Exploring global changes in nitrogen and phosphorus cycles in agriculture induced by livestock production over the 1900-2050 period
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Bouwman, L., Goldewijk, K.K., Hoek, K.W. Van Der, Beusen, A.H.W., Vuuren, D.P. Van, Willems, J., Rufino, M.C. and Stehfest, E. 2013. Exploring global changes in nitrogen and phosphorus cycles in agriculture induced by livestock production over the 1900-2050 period. PNAS 110(52): 20882-20887
Permanent link to cite or share this item: http://hdl.handle.net/10568/3671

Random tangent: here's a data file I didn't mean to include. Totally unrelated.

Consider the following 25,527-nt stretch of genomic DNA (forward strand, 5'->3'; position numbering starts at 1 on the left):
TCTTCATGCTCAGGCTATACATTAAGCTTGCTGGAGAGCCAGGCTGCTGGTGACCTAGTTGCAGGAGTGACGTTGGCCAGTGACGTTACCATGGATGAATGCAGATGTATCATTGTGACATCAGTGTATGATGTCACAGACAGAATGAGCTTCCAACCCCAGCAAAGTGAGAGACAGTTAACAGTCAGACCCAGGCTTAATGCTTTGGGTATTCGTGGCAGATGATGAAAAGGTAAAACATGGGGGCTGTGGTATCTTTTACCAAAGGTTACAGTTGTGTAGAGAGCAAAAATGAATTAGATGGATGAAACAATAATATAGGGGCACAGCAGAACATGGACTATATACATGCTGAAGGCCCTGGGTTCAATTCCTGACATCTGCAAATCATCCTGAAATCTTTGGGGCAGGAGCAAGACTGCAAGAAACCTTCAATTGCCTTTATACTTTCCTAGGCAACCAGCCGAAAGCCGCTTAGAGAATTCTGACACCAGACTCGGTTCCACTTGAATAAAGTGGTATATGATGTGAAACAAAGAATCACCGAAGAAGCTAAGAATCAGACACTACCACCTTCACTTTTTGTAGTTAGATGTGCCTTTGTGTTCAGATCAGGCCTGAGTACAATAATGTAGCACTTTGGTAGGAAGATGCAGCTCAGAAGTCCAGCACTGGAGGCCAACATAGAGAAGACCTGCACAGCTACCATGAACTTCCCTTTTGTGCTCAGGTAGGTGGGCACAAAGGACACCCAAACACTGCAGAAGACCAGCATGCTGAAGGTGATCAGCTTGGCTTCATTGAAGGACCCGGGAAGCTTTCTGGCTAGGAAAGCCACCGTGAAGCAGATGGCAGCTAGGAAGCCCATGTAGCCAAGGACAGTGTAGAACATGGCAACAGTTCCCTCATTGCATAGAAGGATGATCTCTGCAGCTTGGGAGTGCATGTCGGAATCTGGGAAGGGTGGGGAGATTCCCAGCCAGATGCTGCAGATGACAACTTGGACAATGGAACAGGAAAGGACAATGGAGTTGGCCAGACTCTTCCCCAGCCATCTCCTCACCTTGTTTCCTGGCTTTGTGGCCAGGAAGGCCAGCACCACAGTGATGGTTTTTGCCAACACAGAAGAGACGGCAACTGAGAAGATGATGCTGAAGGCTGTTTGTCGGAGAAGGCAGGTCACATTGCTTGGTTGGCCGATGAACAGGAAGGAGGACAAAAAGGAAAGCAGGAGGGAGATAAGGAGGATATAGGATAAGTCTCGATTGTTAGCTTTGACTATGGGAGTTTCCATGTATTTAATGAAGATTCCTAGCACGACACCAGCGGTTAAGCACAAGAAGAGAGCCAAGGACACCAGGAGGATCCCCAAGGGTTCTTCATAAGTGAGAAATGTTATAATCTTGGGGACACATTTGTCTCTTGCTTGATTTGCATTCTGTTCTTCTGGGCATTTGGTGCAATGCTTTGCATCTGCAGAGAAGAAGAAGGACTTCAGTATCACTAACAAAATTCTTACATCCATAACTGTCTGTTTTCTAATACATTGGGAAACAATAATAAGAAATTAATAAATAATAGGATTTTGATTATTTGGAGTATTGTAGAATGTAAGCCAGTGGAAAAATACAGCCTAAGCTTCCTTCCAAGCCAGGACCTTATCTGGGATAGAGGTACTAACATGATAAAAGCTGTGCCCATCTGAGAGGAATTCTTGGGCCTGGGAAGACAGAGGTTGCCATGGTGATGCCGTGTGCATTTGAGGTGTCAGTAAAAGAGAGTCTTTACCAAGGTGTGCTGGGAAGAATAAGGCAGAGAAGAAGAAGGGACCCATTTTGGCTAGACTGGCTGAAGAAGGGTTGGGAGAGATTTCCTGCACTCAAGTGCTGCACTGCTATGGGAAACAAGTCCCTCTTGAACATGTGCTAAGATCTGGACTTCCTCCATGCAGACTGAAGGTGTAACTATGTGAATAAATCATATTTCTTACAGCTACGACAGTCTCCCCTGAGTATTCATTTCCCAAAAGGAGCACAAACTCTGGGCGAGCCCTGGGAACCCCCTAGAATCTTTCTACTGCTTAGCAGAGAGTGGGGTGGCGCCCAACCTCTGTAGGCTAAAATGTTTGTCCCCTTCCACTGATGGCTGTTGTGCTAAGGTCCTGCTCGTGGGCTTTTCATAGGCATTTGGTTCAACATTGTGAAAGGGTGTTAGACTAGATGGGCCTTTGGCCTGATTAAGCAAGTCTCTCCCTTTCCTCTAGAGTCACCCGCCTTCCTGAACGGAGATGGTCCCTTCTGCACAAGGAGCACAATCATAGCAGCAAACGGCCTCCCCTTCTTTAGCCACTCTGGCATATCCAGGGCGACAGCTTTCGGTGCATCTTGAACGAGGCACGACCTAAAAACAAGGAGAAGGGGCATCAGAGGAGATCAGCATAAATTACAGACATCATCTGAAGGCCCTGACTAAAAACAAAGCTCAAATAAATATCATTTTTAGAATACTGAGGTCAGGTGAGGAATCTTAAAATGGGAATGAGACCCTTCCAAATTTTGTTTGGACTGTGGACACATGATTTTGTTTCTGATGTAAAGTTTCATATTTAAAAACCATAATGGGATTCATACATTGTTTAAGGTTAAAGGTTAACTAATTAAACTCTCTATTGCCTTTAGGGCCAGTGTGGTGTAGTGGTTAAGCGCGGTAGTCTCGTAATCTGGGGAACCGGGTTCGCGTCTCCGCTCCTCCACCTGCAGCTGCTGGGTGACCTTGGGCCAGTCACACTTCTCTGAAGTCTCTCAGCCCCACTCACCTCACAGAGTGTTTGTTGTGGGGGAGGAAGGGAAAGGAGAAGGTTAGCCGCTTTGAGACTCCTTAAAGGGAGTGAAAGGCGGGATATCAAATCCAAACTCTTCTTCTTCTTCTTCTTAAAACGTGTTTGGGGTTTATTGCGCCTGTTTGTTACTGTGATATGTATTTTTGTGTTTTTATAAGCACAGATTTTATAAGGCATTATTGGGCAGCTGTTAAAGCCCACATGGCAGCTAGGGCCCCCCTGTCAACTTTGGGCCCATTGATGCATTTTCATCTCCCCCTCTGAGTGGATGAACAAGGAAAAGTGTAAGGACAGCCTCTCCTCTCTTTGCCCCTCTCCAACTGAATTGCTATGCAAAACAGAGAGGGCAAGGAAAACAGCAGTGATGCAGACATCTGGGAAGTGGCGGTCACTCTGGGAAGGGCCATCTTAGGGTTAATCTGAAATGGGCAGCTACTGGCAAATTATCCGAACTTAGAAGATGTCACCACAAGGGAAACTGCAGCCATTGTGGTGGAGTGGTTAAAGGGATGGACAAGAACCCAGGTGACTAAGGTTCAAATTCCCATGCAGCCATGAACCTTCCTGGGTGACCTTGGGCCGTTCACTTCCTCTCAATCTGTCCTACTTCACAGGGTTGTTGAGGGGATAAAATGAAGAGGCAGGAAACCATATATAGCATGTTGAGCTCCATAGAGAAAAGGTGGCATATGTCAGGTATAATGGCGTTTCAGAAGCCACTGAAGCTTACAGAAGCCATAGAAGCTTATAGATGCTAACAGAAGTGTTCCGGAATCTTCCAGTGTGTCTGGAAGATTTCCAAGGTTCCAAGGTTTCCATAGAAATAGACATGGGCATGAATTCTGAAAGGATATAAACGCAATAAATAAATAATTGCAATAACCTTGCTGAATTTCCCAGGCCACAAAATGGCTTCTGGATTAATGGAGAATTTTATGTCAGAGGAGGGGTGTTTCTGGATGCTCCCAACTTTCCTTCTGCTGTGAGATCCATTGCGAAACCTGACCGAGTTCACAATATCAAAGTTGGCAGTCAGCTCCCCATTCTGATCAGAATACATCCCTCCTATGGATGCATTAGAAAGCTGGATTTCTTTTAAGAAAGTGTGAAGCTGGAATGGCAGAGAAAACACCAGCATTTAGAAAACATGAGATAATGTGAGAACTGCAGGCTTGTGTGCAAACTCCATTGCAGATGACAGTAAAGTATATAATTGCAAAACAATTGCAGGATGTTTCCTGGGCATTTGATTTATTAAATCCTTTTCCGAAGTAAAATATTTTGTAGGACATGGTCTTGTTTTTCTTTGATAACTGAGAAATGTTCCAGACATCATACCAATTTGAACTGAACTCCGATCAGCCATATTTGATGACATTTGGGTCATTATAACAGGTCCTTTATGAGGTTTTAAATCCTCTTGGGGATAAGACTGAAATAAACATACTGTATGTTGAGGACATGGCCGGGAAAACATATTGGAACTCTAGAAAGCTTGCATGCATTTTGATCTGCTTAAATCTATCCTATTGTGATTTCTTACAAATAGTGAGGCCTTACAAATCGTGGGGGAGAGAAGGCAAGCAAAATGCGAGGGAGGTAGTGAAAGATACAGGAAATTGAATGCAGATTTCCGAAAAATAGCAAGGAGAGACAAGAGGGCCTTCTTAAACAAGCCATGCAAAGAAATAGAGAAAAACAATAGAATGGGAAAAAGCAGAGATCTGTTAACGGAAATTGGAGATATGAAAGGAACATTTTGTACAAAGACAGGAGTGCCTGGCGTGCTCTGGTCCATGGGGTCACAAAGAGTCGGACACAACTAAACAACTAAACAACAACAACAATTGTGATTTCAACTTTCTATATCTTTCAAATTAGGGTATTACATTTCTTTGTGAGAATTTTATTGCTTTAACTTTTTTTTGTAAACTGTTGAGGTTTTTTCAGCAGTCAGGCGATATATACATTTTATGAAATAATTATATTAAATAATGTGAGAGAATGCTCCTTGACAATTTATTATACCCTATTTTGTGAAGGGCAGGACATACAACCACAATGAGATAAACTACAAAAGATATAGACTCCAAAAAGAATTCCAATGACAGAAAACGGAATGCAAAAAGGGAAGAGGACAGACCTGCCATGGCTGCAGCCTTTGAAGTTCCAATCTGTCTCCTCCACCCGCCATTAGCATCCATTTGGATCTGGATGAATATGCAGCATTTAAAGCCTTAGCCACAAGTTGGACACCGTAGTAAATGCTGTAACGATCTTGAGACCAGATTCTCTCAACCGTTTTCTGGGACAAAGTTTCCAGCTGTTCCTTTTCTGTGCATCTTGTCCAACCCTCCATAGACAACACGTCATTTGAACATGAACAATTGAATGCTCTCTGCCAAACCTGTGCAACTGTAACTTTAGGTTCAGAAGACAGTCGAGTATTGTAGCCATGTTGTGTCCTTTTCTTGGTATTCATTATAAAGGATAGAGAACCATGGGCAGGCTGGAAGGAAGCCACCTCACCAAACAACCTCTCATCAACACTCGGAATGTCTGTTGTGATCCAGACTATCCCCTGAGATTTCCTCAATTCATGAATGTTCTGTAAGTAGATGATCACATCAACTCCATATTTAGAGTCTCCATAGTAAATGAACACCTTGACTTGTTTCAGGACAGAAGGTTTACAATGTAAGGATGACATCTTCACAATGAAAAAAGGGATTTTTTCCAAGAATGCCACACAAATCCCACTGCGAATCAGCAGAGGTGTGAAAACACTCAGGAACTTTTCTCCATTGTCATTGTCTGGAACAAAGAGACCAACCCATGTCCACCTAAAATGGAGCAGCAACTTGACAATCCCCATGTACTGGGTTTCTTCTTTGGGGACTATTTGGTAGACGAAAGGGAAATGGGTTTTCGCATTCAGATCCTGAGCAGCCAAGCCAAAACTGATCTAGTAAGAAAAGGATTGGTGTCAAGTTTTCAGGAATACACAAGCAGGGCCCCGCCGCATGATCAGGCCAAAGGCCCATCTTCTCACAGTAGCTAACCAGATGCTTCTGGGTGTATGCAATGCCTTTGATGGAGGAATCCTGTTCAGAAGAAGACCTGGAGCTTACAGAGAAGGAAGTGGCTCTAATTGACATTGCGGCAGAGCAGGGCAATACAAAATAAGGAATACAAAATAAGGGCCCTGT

Crop-livestock production systems are the largest cause of human alteration of the global nitrogen (N) and phosphorus (P) cycles. Our comprehensive spatially explicit inventory of N and P budgets in livestock and crop production systems shows that in the beginning of the 20th century, nutrient budgets were either balanced or surpluses were small; between 1900 and 1950, global soil N surplus almost doubled to 36 trillion grams (Tg)•y−1 and P surplus increased by a factor of 8 to 2 Tg•y−1. Between 1950 and 2000, the global surplus increased to 138 Tg•y−1 of N and 11 Tg•y−1 of P. Most surplus N is an environmental loss; surplus P is lost by runoff or accumulates as residual soil P. The International Assessment of Agricultural Knowledge, Science, and Technology for Development scenario portrays a world with a further increasing global crop (+82% for 2000–2050) and livestock production (+115%); despite rapidly increasing recovery in crop (+35% N recovery and +6% P recovery) and livestock (+35% N and P recovery) production, global nutrient surpluses continue to increase (+23% N and +54% P), and in this period, surpluses also increase in Africa (+49% N and +236% P) and Latin America (+75% N and +120% P). Alternative management of livestock production systems shows that combinations of intensification, better integration of animal manure in crop production, and matching N and P supply to livestock requirements can effectively reduce nutrient flows. A shift in human diets, with poultry or pork replacing beef, can reduce nutrient flows in countries with intensive ruminant production.
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